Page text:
Source of helium
Name: rrichard w sabaka
Where is helium found on Earth?
How does helium get placed in tanks?
Is helium mined and then separated?
Helium is a gas, but there are small amounts of it that are trapped
within the rocks of the Earth. During volcanic eruptions, some
of this helium is spewed into the atmosphere, where it accumulates.
The helium that is in the atmosphere today has accumulated for
billions of years.
Even so, the amount of helium in the atmosphere is quite small: only
about 0.005 percent of the atmosphere is helium. (Most of the
atmosphere is nitrogen--78 percent--and oxygen--21 percent.)
I don't think that helium is "mined," that is, taken directly from
rocks in the Earth. I think the helium you buy in tanks is
separated from the other atmospheric gases. (I'm
not certain about this, however.)
This information should be available in an encyclopedia. I'll tell
you what I have heard about it and then you can read to find out
which is correct -- I'll check it out too, for my own sake.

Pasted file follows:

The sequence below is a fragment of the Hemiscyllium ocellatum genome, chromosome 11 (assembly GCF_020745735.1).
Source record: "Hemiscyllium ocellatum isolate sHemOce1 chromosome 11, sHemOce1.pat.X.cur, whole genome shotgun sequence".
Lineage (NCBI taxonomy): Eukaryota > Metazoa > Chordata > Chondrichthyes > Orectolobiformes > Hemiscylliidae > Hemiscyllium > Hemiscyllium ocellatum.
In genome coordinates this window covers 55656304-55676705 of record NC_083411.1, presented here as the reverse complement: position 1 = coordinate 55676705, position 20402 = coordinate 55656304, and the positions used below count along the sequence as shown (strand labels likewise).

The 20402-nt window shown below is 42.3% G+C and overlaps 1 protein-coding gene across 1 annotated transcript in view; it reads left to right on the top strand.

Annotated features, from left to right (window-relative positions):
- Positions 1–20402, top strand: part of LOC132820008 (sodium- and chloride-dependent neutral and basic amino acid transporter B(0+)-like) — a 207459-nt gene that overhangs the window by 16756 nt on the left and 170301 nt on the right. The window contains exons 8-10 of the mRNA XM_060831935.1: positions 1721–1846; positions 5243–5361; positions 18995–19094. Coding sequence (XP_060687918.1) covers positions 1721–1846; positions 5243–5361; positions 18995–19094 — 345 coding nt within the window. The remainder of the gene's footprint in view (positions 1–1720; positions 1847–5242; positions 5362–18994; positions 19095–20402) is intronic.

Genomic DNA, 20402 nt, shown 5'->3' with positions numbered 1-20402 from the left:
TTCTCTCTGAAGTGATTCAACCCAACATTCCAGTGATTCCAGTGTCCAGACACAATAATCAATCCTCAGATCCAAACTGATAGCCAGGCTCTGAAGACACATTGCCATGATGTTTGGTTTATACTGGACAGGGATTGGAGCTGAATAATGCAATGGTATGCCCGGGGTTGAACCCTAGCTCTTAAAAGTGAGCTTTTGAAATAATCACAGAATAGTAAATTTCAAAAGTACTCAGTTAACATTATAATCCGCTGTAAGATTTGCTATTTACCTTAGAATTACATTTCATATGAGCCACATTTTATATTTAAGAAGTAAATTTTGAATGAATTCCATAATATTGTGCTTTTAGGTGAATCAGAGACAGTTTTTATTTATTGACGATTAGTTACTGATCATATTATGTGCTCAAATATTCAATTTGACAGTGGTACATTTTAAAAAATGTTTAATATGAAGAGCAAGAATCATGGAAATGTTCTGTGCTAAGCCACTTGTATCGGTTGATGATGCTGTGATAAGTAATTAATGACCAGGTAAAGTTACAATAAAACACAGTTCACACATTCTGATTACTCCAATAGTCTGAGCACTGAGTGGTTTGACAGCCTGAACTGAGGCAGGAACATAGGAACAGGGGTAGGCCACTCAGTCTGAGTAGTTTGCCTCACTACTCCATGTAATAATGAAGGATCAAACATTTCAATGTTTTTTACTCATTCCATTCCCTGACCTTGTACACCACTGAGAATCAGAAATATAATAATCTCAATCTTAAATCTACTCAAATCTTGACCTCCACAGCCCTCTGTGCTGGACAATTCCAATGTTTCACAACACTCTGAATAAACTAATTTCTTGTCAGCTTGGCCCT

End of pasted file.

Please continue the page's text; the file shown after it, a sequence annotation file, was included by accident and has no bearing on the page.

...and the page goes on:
My understanding is that helium has an average velocity greater
than the earth's escape velocity and therefore does not stay in
the atmosphere -- it is therefore a limited resource. The helium
that we get from gas cylinders is mined from oil wells. I have heard
that the government requires the oil companies to capture the helium
rather than allow it to blow off into the atmosphere because these
wells are the best source for it -- I don't know if this is true.
The source of the helium in these wells is nuclear reactions (decays
of isolated atoms, not a bomb!) occuring in the heavy elements in the
rock that have been occurring for billions of years.
Remember, I don't speak from authority -- this is not my area of
expertise -- check the facts at your local library.
gregory r bradburn
Click here to return to the General Topics Archives
Update: June 2012